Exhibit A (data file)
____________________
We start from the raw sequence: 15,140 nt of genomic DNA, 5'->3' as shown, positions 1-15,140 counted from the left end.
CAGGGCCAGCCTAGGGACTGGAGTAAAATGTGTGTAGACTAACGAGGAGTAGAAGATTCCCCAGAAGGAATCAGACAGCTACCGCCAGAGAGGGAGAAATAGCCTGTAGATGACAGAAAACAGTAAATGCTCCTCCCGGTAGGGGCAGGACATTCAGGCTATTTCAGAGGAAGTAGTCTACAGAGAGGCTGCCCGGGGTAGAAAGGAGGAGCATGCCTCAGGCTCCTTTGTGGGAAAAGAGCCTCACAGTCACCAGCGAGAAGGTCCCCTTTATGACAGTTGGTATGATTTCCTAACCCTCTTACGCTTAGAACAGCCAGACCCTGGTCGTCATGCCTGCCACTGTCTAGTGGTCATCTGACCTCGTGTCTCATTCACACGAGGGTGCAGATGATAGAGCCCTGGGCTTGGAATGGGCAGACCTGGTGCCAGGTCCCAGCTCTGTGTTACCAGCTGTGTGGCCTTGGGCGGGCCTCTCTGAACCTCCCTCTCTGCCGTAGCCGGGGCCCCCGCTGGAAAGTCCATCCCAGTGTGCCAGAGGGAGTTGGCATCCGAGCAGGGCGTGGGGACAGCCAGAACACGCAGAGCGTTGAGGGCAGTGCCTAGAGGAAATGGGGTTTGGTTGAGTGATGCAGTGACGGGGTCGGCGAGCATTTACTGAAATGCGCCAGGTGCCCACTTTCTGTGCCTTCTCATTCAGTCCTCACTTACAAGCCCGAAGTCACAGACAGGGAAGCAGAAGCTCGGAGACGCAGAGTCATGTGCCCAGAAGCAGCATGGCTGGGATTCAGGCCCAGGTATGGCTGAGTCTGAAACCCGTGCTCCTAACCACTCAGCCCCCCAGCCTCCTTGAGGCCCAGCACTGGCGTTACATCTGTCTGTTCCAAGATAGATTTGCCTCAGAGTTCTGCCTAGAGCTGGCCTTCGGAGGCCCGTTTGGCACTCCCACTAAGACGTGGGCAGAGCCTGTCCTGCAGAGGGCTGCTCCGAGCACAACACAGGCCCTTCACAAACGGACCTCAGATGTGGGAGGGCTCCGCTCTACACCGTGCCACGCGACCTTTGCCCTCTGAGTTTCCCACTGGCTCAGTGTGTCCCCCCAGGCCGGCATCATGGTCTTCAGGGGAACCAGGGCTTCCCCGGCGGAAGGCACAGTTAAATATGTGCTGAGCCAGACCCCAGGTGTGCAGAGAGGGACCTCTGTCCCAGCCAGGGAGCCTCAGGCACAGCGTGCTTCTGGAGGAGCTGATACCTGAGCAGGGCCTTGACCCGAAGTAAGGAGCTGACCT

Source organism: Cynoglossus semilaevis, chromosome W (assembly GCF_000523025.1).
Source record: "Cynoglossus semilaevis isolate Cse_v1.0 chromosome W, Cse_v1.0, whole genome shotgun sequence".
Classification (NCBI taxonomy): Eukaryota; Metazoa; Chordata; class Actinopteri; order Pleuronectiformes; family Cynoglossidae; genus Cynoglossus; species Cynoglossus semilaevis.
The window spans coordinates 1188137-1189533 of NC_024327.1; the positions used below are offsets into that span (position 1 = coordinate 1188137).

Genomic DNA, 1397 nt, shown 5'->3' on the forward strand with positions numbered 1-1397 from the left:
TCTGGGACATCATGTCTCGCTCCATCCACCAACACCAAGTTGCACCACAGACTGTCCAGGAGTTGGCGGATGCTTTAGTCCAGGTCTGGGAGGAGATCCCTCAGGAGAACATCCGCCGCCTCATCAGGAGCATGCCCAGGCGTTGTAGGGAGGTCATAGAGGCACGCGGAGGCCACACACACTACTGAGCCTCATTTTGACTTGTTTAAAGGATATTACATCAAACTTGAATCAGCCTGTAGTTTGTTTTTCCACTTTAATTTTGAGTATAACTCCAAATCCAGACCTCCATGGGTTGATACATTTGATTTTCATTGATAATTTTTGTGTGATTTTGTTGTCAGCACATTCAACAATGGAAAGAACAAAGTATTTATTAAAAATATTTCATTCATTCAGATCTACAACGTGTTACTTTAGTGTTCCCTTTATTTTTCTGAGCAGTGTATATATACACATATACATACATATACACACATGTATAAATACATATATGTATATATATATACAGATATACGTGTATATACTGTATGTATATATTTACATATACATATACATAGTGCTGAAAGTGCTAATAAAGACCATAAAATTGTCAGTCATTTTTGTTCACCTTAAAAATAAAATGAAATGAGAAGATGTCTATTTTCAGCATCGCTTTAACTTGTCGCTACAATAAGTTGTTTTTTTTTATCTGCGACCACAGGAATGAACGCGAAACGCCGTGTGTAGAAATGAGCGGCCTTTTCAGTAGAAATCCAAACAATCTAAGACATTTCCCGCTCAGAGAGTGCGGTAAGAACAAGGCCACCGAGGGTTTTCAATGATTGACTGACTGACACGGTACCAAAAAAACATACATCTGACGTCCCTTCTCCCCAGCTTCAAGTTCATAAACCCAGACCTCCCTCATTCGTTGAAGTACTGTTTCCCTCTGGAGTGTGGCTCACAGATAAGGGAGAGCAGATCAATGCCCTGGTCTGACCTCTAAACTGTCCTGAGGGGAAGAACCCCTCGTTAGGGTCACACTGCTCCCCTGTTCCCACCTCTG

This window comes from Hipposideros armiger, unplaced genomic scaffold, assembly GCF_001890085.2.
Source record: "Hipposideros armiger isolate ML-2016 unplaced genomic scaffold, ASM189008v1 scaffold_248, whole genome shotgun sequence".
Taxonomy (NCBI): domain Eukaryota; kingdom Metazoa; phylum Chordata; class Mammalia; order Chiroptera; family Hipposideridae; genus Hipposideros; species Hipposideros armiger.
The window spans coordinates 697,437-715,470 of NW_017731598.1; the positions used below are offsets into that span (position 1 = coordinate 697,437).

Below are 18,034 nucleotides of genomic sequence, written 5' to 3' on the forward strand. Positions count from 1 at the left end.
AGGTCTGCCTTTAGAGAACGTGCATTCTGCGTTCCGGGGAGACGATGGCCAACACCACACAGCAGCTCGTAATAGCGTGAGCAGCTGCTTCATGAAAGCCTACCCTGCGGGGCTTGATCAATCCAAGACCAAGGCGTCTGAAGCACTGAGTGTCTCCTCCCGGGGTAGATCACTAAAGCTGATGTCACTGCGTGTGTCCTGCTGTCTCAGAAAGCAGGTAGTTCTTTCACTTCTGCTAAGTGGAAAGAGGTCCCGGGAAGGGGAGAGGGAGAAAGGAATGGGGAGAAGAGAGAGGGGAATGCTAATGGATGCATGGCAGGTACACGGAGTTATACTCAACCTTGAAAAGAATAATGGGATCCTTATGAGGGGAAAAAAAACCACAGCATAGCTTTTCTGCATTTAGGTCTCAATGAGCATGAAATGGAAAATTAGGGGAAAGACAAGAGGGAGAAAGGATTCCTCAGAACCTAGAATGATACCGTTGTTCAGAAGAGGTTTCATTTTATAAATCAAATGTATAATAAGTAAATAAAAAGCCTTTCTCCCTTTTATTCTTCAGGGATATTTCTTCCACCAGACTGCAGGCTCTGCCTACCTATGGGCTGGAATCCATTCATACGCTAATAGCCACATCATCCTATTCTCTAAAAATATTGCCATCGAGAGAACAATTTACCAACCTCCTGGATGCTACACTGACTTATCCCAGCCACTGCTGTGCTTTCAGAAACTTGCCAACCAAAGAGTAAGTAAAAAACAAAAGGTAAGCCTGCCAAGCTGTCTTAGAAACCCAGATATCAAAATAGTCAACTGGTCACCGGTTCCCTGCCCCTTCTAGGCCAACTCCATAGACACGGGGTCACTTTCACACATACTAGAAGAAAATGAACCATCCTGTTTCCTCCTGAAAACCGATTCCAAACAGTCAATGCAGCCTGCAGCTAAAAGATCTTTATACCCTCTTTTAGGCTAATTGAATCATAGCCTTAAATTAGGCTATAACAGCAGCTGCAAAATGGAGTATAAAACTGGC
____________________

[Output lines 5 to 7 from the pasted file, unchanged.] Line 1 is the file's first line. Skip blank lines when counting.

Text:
Classification (NCBI taxonomy): Eukaryota; Metazoa; Chordata; class Actinopteri; order Pleuronectiformes; family Cynoglossidae; genus Cynoglossus; species Cynoglossus semilaevis.
The window spans coordinates 1188137-1189533 of NC_024327.1; the positions used below are offsets into that span (position 1 = coordinate 1188137).

Genomic DNA, 1397 nt, shown 5'->3' on the forward strand with positions numbered 1-1397 from the left: